holding hands prison copyThe statistics are staggering. According to the Population Reference Bureau, the United States has the highest incarceration rate in the world with more than 1.5 million people in prisons across the country.

Sadly, for many of the men and women who are released after serving their sentences, the road to reconciliation and transformation is paved with little support, high unemployment and lots of mistakes along the way. The lack of support and opportunities often leads returning citizens to make decisions that send them right back to prison, creating a kind of revolving prison cell for them. But, Christians, who understand the power of forgiveness, redemption and reconciliation, can make a positive difference in the lives of those who need support and restoration.

Churches are able to help break this vicious cycle by supporting returning citizens and the victims of crime as well as by providing resources and assistance to families of both and, ultimately, healing for the impacted communities. “What Shall We Then Do: An Interdenominational Guide and Kit for Creating Healing Communities” was developed in 2008 by the Progressive National Baptist Convention’s Commission on Social Justice and Prison Ministry with funding from the Annie E. Casey Foundation. The102-page comprehensive toolkit and guide helps churches respond effectively and appropriately to the growing need many communities have to help those re-entering into society after having served time in prison.

Taking its title from Romans 8:31-39, this resources reminds us that we are more than conquerors over life’s circumstances and that nothing can separate us from God’s love. The toolkit includes reflection questions, information about the role of pastors and church members and guidelines for helping returning citizens transition back into society in holistic ways. In addition, the manual helps churches reduce the stigma of being incarcerated and shows them how to become a healing community through the work of reconciliation among “those who have caused harm, those who have been hurt, and the larger community.”

According to Rev. Dr. Dee Dee Coleman, pastor of Russell Street Missionary Baptist Church in Detroit and one of the commissioners who helped develop the guide, “The 21st century church has to be trained and equipped to receive those coming out of prison and to help their families and those of victims.”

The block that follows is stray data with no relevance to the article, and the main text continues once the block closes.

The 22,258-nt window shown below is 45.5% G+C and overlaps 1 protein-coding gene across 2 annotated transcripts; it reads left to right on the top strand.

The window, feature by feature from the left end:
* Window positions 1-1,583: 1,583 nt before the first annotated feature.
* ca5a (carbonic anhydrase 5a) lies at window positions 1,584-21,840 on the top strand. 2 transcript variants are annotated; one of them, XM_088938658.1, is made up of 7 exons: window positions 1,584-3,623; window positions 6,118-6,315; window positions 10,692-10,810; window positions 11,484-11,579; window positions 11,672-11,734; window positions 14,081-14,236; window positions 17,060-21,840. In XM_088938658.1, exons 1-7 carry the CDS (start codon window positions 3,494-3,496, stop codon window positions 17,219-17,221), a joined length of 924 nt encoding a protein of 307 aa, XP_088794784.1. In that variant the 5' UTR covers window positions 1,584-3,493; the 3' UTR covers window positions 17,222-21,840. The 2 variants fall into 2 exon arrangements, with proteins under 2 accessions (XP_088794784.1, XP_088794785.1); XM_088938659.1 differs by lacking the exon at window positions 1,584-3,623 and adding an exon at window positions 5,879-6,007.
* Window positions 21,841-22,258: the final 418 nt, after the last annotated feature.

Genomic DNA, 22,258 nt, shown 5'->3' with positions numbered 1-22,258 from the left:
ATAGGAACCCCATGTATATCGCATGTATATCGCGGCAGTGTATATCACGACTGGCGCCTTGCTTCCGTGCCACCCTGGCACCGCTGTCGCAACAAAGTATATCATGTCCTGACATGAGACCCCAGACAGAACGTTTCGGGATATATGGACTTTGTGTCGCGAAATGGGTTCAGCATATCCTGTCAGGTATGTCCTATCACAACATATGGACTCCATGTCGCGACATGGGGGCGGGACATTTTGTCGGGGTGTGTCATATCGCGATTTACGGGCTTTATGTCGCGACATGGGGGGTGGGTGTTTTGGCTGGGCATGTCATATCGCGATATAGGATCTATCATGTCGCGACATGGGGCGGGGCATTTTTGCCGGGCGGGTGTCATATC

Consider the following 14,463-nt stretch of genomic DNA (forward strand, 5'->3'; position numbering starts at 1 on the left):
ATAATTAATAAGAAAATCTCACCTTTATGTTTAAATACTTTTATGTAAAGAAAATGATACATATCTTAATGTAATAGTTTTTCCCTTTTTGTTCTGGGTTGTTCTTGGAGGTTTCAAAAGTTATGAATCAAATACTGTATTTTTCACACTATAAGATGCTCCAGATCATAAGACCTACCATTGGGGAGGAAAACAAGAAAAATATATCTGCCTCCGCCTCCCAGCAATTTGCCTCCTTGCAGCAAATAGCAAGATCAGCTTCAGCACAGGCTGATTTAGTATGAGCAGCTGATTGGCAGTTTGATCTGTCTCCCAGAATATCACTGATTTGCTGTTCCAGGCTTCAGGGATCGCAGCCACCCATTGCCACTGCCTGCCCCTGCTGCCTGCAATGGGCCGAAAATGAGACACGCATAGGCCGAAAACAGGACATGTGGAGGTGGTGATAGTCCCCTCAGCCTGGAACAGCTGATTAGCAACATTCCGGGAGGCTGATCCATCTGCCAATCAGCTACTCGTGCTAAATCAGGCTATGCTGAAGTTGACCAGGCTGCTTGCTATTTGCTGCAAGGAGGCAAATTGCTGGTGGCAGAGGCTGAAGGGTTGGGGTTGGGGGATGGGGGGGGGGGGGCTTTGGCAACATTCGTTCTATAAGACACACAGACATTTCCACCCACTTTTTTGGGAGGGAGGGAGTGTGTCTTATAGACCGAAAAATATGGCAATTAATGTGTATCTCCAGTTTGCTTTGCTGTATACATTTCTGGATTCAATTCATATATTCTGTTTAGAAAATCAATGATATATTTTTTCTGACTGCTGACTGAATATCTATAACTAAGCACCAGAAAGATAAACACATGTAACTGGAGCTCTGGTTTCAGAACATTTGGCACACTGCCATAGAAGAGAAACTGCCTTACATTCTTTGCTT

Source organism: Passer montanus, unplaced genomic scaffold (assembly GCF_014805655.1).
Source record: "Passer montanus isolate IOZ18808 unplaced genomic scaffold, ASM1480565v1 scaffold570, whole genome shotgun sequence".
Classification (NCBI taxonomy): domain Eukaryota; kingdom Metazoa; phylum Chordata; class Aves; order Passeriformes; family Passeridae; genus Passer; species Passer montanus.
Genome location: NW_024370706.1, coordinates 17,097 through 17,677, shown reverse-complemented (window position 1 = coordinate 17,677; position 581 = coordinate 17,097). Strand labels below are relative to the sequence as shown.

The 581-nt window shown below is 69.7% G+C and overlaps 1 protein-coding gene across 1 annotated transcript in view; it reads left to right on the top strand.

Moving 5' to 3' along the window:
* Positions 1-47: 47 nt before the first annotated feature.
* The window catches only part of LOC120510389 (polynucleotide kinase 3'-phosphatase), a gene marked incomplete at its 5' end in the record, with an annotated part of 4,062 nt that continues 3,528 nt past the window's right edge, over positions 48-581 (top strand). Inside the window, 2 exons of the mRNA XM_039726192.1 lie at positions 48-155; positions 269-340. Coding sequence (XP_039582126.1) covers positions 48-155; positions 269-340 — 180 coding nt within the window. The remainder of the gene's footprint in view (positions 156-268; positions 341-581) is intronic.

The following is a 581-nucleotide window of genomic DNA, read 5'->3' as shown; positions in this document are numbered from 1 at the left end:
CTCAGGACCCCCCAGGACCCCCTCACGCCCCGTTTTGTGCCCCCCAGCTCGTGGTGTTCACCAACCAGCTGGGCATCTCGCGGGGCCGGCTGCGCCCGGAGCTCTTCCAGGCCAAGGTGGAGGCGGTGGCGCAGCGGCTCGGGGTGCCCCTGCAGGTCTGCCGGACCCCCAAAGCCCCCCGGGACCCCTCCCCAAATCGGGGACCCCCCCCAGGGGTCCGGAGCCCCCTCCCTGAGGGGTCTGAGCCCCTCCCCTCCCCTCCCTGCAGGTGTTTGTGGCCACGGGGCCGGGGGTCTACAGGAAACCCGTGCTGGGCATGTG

While churches can have good intentions, Dr. Coleman points out that training is needed so that churches understand the full range of challenges returning citizens, their families and the families of the victims face when someone is released from prison. The toolkit helps churches identify ways they can contribute to creating healing communities by helping those affected by crime from the victims and their families to those who committed the offenses. In addition, training helps churches to be aware of how they can help families of those who are incarcerated as well as create ministries to help returning citizens transition when they return back to the community. Having “Re-entry Sundays,” mentoring programs, clothing closets, life skills training and food pantries are just some of the ways churches can provide support and resources to minister to returning citizens and their families.

The toolkit takes a unique approach to help churches address the many issues that arise when someone is released from prison and is written in such a way that it can be customized to fit the context of the local church or organization using it. Training is also available to help churches tailor the kit for their congregation and community as well as “train the trainer” workshops for those who would like to participate in training others to do this important ministry that is transforming lives, fostering reconciliation and creating healthy communities.

To download the “What Shall We The Do” toolkit, click here. To schedule a training for your church, contact Dr. Dee Dee Coleman (revdeedeec3@aol.com).

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